Writing and Producing Mad Men: In Conversation With Lisa Albert

Mad Men writer and producer Lisa Albert in conversation with Mary Kate O Flanagan took us in depth though the scripting process as we together watched an early episode of the series, stopping and starting and going over the wheels within the engine. It was quite an odd way to view the show. For one, I don’t think I’ve ever watched a TV episode in a room with a couple of hundred people before. One might think the stopping and starting would frustrate the experience of enjoying the flow and enjoyment of simply watching, as might the dissecting of a drama I’d usually like to watch. On the contrary, the show was as, if not more, enjoyable and delicious to see as the women on stage took it slowly apart before our eyes and we got to really see the way the characters had been written. It’s a bit like the fun of peeking inside a cuckoo clock to see what the people do when they’re not popping out of doors with umbrellas.

Talking about the series beginning Lisa Albert explains that they had no idea anyone would ever watch this, AMC was a tiny channel and it was only after the first series that they became more aware of things as the show had grown in popularity.

This early in the series things are still being established for the characters and become revealed in their words and actions. Pete has a frat boy style with his friends and exhibits his ‘married man’ maturity with his wife. He and Don establish that their personalities rub up against one another when Don makes a snipe. Women are either ignored and infantilised or noticed and sexualised. Those who are more adult seem noticeably so but Lisa states, looking back she sees the characters are all pretending to be grown up.

The more specific details are in a screenplay the better. A moment when Trudy compares a sink to ‘The Pierre’ was changed to that from ‘A Hotel’ in the script, the specific reference adding more tone than a generic one could. Action too makes a statement and Betty’s character is a complex one but learning that she was a child helped them understand her better. The lock of hair she gives to a child while inappropriate is more to do with her childish mindset than any deliberate perversity of nature and helped settle some argument that had broken out in the writers room about the action. Characters change over the course of seasons and the Betty in season five is not the same Betty of season one but some traits will remain hers. She’s a complicated woman and while people warm more easily to Peggy and Joan, Betty is a character that Lisa has liked to champion for episode time.

Don Draper too is a complex personality, he acts quite terribly but everyone roots for him anyway, which Lisa credits entirely to actor Jon Hamm’s talent. Costume too plays it’s part, particularly with the women. Lisa Albert herself was an extra in one episode and had to put the foundation garments on, of which there are layers. Back in the early days of the series nobody wanted to do Period Drama, she tells us. A lot of the original writers room had read the script seven years before it came into production and they were finally put together to make it. It was good though, the quality of that script had helped Matthew Weiner get his Soprano’s work. After the success of Mad Men other dramas of the period came and went, Playboy Club and Pan Am being two shows that were cancelled. As to Mad Men’s longevity Lisa says that the secret to success is write a complex show.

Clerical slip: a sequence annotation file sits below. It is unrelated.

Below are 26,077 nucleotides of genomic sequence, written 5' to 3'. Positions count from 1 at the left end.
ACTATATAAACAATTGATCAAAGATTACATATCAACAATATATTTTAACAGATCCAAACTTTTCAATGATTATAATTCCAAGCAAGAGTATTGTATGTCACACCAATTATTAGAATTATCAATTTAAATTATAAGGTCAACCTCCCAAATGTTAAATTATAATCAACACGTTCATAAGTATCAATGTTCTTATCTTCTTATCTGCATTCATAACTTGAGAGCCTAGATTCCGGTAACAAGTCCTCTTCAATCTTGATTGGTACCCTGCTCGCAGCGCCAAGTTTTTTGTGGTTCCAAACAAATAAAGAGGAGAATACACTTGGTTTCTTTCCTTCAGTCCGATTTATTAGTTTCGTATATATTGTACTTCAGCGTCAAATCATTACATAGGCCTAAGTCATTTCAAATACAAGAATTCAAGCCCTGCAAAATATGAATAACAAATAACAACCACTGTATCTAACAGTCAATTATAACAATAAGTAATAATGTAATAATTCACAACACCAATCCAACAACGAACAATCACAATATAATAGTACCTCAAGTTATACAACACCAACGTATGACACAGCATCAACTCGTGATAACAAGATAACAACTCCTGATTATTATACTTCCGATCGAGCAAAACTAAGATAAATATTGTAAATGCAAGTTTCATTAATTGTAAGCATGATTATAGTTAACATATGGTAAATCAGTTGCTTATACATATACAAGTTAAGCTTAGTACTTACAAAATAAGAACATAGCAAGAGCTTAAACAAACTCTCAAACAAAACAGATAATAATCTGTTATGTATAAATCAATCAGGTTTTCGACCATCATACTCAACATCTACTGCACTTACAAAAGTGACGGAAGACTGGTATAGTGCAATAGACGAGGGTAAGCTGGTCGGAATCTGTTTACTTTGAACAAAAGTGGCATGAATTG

There are a large number of women writers on Mad Men, more than any other show Lisa thinks. Although there is sexism in the show, Lisa hopes people see that this is a feminist show. The pilot told her that this was going to be a show that was really going to deal with the women’s lives, that we’d leave those offices and follow them, which is something that interested her.

On the process of writing it there were originally around seven of them in the writers’ room. It’s very personal in there and can get very contentious and she knows things about her fellow writers that she will take to her grave. As the popularity of the show grew they became aware of their relationship with an audience too. Everything is finalised in the writers’ room and episodes are shot as written, not a semicolon being changed on set. They research of course, mandatory reading the first year was Revolutionary Road and she tries to read as much as she can, plus they have advertising advisors.

The first Golden Globe came during The Writers’ Guild strike so there was no ceremony, but they watched Jon Hamm turn into a star overnight, it was bizarre. The series to date is running strong and the expectation is that it will be renewed again for another season. Nothing is set in stone though she says, which doesn’t prevent a large amount of smiles and good will in the auditorium towards this incredible show and writer/producers like Lisa who make it so.

Leilani Holmes
Festival Blogger
www.twitter.com/momentsoffilm
www.cowbird.com/leilani

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